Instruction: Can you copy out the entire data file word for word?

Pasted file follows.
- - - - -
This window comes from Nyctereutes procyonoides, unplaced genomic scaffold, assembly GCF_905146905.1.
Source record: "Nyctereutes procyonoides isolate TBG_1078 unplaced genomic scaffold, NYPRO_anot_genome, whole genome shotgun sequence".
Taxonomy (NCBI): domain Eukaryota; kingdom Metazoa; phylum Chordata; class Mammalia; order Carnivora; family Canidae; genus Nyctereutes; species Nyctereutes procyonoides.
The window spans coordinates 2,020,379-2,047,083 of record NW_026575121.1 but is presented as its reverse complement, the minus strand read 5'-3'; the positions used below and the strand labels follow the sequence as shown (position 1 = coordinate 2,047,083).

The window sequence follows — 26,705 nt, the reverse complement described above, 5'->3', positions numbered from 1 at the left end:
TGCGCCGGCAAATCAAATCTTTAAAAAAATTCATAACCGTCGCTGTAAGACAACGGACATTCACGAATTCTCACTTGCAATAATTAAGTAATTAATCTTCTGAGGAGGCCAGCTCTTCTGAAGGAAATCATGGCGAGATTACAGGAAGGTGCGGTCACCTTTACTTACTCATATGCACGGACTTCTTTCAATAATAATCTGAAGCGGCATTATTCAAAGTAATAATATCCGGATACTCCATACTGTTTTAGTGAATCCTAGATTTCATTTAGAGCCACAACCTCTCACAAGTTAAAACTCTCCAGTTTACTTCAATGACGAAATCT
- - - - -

This window comes from Nyctereutes procyonoides, unplaced genomic scaffold, assembly GCF_905146905.1.
Source record: "Nyctereutes procyonoides isolate TBG_1078 unplaced genomic scaffold, NYPRO_anot_genome, whole genome shotgun sequence".
Taxonomy (NCBI): domain Eukaryota; kingdom Metazoa; phylum Chordata; class Mammalia; order Carnivora; family Canidae; genus Nyctereutes; species Nyctereutes procyonoides.
The window spans coordinates 2,020,379-2,047,083 of record NW_026575121.1 but is presented as its reverse complement, the minus strand read 5'-3'; the positions used below and the strand labels follow the sequence as shown (position 1 = coordinate 2,047,083).

The window sequence follows — 26,705 nt, the reverse complement described above, 5'->3', positions numbered from 1 at the left end:
TGCGCCGGCAAATCAAATCTTTAAAAAAATTCATAACCGTCGCTGTAAGACAACGGACATTCACGAATTCTCACTTGCAATAATTAAGTAATTAATCTTCTGAGGAGGCCAGCTCTTCTGAAGGAAATCATGGCGAGATTACAGGAAGGTGCGGTCACCTTTACTTACTCATATGCACGGACTTCTTTCAATAATAATCTGAAGCGGCATTATTCAAAGTAATAATATCCGGATACTCCATACTGTTTTAGTGAATCCTAGATTTCATTTAGAGCCACAACCTCTCACAAGTTAAAACTCTCCAGTTTACTTCAATGACGAAATCT